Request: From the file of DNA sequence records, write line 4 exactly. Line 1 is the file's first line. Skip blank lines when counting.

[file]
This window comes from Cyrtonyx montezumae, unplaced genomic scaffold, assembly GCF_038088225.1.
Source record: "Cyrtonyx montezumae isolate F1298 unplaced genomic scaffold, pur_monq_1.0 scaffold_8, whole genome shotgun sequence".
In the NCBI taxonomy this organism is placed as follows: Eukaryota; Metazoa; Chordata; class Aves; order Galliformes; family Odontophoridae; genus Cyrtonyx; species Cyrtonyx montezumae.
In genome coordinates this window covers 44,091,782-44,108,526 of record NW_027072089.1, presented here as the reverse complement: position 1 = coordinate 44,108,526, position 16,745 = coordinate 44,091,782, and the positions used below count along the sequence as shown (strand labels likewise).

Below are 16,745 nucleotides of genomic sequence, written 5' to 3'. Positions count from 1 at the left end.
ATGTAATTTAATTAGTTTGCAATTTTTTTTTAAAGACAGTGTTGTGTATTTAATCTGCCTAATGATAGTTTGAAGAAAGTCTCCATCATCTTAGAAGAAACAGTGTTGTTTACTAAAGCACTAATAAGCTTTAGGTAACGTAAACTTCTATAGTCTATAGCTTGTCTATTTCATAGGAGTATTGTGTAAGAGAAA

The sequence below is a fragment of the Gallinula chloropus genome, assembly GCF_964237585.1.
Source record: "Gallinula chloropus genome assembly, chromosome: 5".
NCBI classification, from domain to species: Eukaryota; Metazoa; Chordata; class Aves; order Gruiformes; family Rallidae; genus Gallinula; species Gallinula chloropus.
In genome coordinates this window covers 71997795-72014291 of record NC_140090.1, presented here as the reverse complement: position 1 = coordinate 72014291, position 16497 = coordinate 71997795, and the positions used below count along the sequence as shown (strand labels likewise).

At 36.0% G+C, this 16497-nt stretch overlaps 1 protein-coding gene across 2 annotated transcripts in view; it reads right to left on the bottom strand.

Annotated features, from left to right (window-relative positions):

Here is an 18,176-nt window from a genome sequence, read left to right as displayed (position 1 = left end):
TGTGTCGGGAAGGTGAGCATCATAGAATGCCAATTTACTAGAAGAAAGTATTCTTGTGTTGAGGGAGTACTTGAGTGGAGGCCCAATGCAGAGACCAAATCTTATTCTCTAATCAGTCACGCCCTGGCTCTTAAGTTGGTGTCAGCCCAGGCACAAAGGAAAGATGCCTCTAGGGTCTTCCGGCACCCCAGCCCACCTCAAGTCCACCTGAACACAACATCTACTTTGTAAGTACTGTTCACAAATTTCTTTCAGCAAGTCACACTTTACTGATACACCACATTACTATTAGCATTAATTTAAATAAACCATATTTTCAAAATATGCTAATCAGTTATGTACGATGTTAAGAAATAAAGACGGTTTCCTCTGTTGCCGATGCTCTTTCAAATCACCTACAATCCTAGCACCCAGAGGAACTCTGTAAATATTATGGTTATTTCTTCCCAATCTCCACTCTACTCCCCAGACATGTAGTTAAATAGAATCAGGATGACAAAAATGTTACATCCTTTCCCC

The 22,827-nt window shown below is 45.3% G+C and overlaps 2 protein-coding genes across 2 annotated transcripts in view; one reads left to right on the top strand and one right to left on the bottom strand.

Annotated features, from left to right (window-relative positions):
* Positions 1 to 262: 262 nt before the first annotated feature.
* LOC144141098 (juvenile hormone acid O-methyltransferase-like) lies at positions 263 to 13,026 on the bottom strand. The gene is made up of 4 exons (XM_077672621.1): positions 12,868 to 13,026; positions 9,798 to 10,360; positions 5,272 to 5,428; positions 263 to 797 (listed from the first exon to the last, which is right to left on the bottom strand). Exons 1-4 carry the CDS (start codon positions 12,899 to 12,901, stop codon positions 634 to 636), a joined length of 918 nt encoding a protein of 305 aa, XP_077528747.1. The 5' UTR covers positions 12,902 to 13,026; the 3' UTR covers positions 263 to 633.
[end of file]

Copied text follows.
In genome coordinates this window covers 44,091,782-44,108,526 of record NW_027072089.1, presented here as the reverse complement: position 1 = coordinate 44,108,526, position 16,745 = coordinate 44,091,782, and the positions used below count along the sequence as shown (strand labels likewise).